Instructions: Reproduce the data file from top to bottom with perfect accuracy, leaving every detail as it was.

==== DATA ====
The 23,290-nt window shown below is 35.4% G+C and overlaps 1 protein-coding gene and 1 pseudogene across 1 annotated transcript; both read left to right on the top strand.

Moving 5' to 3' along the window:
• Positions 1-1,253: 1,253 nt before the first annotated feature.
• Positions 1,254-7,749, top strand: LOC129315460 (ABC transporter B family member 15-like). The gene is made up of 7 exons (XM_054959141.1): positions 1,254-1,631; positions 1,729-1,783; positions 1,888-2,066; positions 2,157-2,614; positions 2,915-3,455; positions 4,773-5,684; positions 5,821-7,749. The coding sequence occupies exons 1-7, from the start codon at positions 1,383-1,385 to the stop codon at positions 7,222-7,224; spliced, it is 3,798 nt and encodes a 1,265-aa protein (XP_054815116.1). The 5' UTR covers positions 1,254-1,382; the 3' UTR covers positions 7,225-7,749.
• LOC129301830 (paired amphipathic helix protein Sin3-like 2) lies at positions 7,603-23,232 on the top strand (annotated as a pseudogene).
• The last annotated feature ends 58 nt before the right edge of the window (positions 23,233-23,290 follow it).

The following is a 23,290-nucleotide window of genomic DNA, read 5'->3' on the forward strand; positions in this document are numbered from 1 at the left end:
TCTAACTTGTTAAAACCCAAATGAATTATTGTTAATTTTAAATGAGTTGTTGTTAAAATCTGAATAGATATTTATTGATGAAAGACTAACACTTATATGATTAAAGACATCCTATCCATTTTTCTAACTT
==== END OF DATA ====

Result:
The 23,290-nt window shown below is 35.4% G+C and overlaps 1 protein-coding gene and 1 pseudogene across 1 annotated transcript; both read left to right on the top strand.

Moving 5' to 3' along the window:
• Positions 1-1,253: 1,253 nt before the first annotated feature.
• Positions 1,254-7,749, top strand: LOC129315460 (ABC transporter B family member 15-like). The gene is made up of 7 exons (XM_054959141.1): positions 1,254-1,631; positions 1,729-1,783; positions 1,888-2,066; positions 2,157-2,614; positions 2,915-3,455; positions 4,773-5,684; positions 5,821-7,749. The coding sequence occupies exons 1-7, from the start codon at positions 1,383-1,385 to the stop codon at positions 7,222-7,224; spliced, it is 3,798 nt and encodes a 1,265-aa protein (XP_054815116.1). The 5' UTR covers positions 1,254-1,382; the 3' UTR covers positions 7,225-7,749.
• LOC129301830 (paired amphipathic helix protein Sin3-like 2) lies at positions 7,603-23,232 on the top strand (annotated as a pseudogene).
• The last annotated feature ends 58 nt before the right edge of the window (positions 23,233-23,290 follow it).

The following is a 23,290-nucleotide window of genomic DNA, read 5'->3' on the forward strand; positions in this document are numbered from 1 at the left end:
TCTAACTTGTTAAAACCCAAATGAATTATTGTTAATTTTAAATGAGTTGTTGTTAAAATCTGAATAGATATTTATTGATGAAAGACTAACACTTATATGATTAAAGACATCCTATCCATTTTTCTAACTT